So I guess couple different things one. We're trying to produce as much as we can off of our current property. Right so we own 240 acres here which in essence should get us to at least from a corn production perspective get us to near the level that we need to from bushels perspective for you know, it's about roughly seven thousand barrels of production a year. We're going to have to bring in malt from somewhere. Else because most there are not a whole lot of malt producers here in the state and then from a rye and wheat perspective we're going to try to do as much as we possibly can to Source locally, but it may be that we go elsewhere for some of that but ours is going to be our main products going to be a high Rye bourbon, which is what the dance family kind of started with originally was a high ride bourbon. So back in eighteen. 6 when they began, you know their production it was and has always typically been a high ride bourbon that they've produced our families the dance family sold out of this Distillery that were sitting at 1940 and then the original JW damp Distillery sold out in 1943. So our family at that point in time, we're no longer owners of the The Distillery company that boiler name? Okay, right. And so that JW dant Distillery was then owned by first Arm and Hammer and his company called National distillers, which was a you know, a company of his and then he sold this facility here and the JW dance brand in 1953 to a company called Schenley and you've had to run across them. Yeah, I guess in your in your goings on and then gently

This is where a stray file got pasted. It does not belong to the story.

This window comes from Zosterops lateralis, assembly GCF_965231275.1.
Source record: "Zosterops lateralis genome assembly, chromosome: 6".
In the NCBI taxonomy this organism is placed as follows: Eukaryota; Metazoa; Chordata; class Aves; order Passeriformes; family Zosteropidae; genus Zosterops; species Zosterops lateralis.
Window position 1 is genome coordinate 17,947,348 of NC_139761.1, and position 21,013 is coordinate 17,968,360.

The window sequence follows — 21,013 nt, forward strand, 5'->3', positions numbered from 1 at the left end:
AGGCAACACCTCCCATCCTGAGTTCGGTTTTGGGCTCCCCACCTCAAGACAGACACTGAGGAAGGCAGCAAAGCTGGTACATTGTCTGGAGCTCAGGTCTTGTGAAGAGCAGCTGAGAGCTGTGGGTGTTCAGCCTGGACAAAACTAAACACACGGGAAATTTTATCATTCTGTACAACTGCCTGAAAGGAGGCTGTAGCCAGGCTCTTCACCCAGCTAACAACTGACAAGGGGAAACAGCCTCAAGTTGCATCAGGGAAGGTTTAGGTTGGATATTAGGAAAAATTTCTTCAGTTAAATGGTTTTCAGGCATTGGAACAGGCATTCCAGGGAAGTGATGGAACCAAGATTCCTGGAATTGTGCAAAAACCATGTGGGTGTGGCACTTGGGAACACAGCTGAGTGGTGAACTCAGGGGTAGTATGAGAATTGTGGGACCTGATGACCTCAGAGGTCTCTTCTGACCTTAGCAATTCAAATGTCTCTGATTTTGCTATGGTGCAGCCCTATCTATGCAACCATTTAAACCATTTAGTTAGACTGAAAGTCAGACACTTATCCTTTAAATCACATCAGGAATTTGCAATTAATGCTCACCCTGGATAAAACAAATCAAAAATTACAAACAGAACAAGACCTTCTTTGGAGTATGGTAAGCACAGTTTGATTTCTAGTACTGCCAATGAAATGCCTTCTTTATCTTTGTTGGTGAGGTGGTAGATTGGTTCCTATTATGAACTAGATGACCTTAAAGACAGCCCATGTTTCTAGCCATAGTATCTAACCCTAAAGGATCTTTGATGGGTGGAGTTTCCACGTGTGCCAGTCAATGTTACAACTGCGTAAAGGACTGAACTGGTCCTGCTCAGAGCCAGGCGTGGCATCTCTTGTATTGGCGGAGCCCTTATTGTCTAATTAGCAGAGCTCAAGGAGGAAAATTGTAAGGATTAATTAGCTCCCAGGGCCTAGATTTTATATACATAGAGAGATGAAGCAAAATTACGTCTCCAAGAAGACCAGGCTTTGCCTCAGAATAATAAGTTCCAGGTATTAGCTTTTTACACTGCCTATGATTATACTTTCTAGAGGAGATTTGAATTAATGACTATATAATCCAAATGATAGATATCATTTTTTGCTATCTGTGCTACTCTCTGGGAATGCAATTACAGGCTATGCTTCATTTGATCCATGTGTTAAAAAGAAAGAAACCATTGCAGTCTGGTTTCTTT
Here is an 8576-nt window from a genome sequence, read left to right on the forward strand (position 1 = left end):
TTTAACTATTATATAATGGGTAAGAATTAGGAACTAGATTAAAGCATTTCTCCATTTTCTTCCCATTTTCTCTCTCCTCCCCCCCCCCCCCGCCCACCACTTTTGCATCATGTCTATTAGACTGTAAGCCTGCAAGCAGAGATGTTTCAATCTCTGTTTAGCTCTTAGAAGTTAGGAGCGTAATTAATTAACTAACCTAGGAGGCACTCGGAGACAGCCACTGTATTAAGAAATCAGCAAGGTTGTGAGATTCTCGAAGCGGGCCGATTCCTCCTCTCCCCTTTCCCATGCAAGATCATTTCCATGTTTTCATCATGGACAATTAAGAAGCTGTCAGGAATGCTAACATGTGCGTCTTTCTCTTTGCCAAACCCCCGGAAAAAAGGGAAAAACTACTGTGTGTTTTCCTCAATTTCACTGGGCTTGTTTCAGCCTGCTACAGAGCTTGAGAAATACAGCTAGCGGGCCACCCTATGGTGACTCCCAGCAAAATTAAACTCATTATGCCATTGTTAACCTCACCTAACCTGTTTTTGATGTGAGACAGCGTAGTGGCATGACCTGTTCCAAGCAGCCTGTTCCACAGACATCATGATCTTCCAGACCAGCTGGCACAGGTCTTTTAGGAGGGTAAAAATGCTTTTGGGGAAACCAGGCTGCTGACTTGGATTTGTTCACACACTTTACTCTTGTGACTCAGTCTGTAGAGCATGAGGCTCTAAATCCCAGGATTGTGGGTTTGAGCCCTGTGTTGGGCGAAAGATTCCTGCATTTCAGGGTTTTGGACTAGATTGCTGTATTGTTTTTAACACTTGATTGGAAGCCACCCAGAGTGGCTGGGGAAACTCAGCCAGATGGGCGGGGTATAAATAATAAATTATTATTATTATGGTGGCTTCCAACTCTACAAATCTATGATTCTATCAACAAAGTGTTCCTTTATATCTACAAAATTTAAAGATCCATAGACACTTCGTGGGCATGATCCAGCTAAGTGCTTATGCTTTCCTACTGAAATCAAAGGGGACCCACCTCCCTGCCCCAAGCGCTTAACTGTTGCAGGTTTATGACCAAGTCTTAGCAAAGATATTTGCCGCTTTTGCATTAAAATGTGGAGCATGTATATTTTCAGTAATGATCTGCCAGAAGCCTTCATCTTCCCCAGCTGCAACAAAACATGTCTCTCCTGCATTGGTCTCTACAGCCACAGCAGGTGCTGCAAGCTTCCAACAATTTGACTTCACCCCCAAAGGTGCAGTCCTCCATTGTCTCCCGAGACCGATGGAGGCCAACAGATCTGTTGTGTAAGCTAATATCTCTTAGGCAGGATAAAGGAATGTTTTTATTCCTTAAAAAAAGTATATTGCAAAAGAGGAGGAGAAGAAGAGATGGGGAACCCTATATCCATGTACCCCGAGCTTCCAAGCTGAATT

Eventually sold back to United sometimes I think in the early 90s, which was then, you know a few years later United became Diageo right? But but the dance brand at that point in time and 1993 was then sold to Heaven Hill distillers, which are here in in Bardstown. So Heaven Hill owns the brand today. So how tough Or is it something you want to pursue and trying to get that that name? So yeah, I mean no Heaven Hill. They've been gracious we've had conversations, right? We've had a number of conversations with that as they tell me. They're in the brand building business. Not the brand selling business and in they've done a fantastic job with a number of their brands that they have, you know, if you look at what they've done with old Fitzgerald and Henry McKenna and some of the old distillery distiller names out there. They